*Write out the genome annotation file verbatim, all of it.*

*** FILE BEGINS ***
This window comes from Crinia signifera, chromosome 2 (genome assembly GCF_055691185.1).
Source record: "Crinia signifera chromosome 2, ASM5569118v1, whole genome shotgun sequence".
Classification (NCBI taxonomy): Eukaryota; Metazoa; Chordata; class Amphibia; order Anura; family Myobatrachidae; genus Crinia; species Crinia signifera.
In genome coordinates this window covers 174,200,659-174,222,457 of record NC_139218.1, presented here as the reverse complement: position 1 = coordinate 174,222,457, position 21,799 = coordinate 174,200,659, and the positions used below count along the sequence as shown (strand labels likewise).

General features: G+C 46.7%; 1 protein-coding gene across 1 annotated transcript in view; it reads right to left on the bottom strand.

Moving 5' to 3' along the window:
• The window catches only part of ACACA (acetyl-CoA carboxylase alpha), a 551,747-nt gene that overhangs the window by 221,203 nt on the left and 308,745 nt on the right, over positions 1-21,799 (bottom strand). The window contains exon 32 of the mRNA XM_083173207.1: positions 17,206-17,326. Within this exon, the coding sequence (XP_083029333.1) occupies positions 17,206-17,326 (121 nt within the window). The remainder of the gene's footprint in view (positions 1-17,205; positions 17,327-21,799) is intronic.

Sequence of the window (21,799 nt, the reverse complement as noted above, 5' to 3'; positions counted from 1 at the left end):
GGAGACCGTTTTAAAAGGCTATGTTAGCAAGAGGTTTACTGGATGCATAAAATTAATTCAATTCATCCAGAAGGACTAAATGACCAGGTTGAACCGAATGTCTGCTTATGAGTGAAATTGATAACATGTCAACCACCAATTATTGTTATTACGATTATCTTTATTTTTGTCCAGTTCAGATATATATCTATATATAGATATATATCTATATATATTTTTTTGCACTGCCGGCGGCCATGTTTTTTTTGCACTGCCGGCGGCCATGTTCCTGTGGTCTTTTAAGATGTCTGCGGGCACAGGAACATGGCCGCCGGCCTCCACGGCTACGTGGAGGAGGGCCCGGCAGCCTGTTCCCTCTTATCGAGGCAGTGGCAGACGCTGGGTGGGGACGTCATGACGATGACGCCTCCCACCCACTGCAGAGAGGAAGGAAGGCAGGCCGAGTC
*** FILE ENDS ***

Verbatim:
This window comes from Crinia signifera, chromosome 2 (genome assembly GCF_055691185.1).
Source record: "Crinia signifera chromosome 2, ASM5569118v1, whole genome shotgun sequence".
Classification (NCBI taxonomy): Eukaryota; Metazoa; Chordata; class Amphibia; order Anura; family Myobatrachidae; genus Crinia; species Crinia signifera.
In genome coordinates this window covers 174,200,659-174,222,457 of record NC_139218.1, presented here as the reverse complement: position 1 = coordinate 174,222,457, position 21,799 = coordinate 174,200,659, and the positions used below count along the sequence as shown (strand labels likewise).

General features: G+C 46.7%; 1 protein-coding gene across 1 annotated transcript in view; it reads right to left on the bottom strand.

Moving 5' to 3' along the window:
• The window catches only part of ACACA (acetyl-CoA carboxylase alpha), a 551,747-nt gene that overhangs the window by 221,203 nt on the left and 308,745 nt on the right, over positions 1-21,799 (bottom strand). The window contains exon 32 of the mRNA XM_083173207.1: positions 17,206-17,326. Within this exon, the coding sequence (XP_083029333.1) occupies positions 17,206-17,326 (121 nt within the window). The remainder of the gene's footprint in view (positions 1-17,205; positions 17,327-21,799) is intronic.

Sequence of the window (21,799 nt, the reverse complement as noted above, 5' to 3'; positions counted from 1 at the left end):
GGAGACCGTTTTAAAAGGCTATGTTAGCAAGAGGTTTACTGGATGCATAAAATTAATTCAATTCATCCAGAAGGACTAAATGACCAGGTTGAACCGAATGTCTGCTTATGAGTGAAATTGATAACATGTCAACCACCAATTATTGTTATTACGATTATCTTTATTTTTGTCCAGTTCAGATATATATCTATATATAGATATATATCTATATATATTTTTTTGCACTGCCGGCGGCCATGTTTTTTTTGCACTGCCGGCGGCCATGTTCCTGTGGTCTTTTAAGATGTCTGCGGGCACAGGAACATGGCCGCCGGCCTCCACGGCTACGTGGAGGAGGGCCCGGCAGCCTGTTCCCTCTTATCGAGGCAGTGGCAGACGCTGGGTGGGGACGTCATGACGATGACGCCTCCCACCCACTGCAGAGAGGAAGGAAGGCAGGCCGAGTC